“As we enter year two of the AEP, we have seen the benefits of enabling schools with additive technologies. Students are learning at a young age to use digital tools to help boost creativity and productivity, and to prepare themselves for the quickly-changing workplace,” stated Greg LaLonde, President, Polar 3D. “Ultimaker has a proven track record of making 3D printing affordable and accessible across broad bands of education and professional settings, and we’re proud to have them join the effort.”

Ultimaker Interview at SOLIDWORKS World 2017

On The AM Software Front

Not just a hardware company, the company recently released Ultimaker Cura 3.0, a new version of its slicing software which enhances the performance and accessibility of Ultimaker’s hardware, software, materials and services. Ultimaker Cura 3.0 is open for third-party plugins providing a seamless workflow integration between industry-standard CAD applications.

Last September, Ultimaker revealed a new software-centric strategy, announcing the release of regular software upgrades that will continuously enhance the existing hardware. The software provides Ultimaker users with an extended ecosystem that will continue to deliver positive results over time. The first release as part of this renewed strategy was Ultimaker Cura 3.0.

The key benefits of Ultimaker Cura 3.0 include:

  • CAD integration. Providing seamless workflow integration between industry-standard CAD applications such as SOLIDWORKS and Siemens NX.
  • Updated UI and UX design. New interface with a cleaner look and feel, a new color scheme, and intuitive sliders to control print settings.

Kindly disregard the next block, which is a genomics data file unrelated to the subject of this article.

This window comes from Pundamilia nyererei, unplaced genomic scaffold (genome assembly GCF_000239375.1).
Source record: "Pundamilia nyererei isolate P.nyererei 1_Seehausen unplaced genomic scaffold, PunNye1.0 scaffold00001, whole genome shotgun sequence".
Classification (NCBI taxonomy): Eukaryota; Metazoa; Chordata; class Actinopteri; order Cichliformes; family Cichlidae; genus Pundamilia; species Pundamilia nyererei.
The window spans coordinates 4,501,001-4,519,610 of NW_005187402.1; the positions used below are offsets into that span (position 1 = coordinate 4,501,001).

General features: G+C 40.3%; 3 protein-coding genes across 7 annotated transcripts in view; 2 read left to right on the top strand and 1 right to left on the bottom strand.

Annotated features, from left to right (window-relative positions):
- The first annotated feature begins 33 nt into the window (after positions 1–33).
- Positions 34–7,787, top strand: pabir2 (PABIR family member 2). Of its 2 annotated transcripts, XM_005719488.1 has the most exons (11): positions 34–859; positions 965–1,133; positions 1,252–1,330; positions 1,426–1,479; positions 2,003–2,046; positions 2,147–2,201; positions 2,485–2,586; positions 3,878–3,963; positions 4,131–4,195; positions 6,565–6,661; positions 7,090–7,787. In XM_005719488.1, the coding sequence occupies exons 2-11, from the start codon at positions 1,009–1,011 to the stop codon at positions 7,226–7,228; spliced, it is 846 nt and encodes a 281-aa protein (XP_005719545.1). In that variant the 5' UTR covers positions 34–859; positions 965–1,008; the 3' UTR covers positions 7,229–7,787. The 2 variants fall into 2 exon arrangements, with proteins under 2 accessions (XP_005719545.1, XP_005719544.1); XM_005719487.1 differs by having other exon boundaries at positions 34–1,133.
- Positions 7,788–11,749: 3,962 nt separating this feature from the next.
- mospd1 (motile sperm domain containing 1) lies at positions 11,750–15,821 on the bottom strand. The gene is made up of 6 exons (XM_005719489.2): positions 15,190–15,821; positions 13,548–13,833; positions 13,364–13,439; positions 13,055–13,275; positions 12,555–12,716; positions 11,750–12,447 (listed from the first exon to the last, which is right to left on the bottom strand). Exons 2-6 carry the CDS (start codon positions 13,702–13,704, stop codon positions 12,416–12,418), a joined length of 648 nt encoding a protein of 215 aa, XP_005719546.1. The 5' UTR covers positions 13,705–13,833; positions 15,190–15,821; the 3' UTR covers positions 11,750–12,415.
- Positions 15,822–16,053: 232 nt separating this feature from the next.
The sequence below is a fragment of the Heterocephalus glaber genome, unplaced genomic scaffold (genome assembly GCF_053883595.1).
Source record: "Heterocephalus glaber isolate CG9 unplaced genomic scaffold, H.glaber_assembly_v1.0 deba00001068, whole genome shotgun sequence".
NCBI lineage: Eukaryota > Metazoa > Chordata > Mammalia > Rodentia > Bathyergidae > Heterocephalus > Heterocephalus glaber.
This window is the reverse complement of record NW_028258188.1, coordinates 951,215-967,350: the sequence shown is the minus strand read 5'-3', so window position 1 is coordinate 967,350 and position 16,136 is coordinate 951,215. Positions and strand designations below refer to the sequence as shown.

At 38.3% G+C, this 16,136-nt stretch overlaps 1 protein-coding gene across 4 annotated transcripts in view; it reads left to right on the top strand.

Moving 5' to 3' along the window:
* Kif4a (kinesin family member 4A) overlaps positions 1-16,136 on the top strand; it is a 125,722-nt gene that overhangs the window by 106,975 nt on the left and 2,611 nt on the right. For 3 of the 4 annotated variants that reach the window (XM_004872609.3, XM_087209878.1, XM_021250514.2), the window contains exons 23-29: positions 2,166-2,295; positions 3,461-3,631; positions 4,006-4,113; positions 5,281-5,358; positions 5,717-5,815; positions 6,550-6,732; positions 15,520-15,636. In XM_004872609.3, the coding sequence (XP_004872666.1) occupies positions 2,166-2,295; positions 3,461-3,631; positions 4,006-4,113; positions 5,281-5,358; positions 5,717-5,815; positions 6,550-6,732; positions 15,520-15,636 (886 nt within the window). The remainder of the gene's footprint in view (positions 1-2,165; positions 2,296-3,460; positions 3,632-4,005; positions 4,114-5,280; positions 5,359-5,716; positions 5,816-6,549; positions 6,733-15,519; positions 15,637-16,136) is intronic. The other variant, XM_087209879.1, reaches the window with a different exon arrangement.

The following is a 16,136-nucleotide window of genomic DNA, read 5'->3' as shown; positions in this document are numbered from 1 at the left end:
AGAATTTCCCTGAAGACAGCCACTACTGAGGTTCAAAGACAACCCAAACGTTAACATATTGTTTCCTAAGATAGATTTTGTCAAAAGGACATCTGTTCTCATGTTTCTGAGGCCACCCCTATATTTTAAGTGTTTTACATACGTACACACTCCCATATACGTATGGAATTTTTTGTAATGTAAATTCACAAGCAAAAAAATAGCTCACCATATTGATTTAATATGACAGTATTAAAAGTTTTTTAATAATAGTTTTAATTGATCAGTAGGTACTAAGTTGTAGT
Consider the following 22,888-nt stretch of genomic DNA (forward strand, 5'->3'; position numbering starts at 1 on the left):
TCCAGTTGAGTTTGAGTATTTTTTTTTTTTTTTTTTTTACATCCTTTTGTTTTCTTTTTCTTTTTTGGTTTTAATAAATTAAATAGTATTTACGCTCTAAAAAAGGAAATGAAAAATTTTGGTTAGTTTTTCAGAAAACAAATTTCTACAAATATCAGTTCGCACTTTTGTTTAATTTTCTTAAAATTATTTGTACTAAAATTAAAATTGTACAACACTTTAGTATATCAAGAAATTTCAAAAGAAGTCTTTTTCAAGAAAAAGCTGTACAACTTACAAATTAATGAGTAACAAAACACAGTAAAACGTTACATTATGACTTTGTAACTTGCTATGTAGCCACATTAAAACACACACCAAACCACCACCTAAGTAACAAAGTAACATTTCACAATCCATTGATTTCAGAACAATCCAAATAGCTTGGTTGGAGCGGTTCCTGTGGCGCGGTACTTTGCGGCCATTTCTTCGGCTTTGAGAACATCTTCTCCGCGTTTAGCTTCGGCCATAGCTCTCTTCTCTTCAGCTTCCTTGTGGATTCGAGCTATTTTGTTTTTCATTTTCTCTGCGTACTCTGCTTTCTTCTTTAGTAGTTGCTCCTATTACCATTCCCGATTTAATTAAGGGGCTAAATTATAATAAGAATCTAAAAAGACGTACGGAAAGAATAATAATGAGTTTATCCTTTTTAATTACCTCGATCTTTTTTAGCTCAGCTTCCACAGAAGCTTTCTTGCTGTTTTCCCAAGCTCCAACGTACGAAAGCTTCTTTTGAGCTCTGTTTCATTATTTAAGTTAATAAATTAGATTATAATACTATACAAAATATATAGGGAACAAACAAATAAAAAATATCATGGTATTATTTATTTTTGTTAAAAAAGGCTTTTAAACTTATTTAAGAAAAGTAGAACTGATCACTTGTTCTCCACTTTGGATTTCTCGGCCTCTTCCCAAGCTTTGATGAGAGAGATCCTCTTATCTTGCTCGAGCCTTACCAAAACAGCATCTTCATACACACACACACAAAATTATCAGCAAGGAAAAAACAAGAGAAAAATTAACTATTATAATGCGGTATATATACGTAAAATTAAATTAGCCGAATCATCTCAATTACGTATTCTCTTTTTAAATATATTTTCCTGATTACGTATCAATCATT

• New skin settings. The new skin settings (Skin Removal Width, Skin Expand Distance, Extra Skin Wall Count) result in less strings, better top details, and faster prints.
  • Faster start-up. Start-up speed has been cut in half. That means less time waiting and more time printing.

Paul Heiden, Senior VP of Product Management at Ultimaker: “The option for our partners to link their plugins with Ultimaker Cura 3.0 unlocks endless possibilities for professionals to fully make use of their 3D printers. Businesses can now create new workflows completely tailored to their specific products. The solutions created by our partners will offer us valuable insights to the desires and needs of end-users, which will help to guide us in the continuous innovation of our entire ecosystem, from hardware to software, materials and services.”

For more information on Ultimaker Cura 3.0 features, see blogpost here.

I’ve used Cura slicing software for AM and really appreciate the newest release, especially the updated UI and model manipulation capabilities when prepping a part for printing.

Ultimaker is a very interesting company whose reach extends to both the hardware and software realms.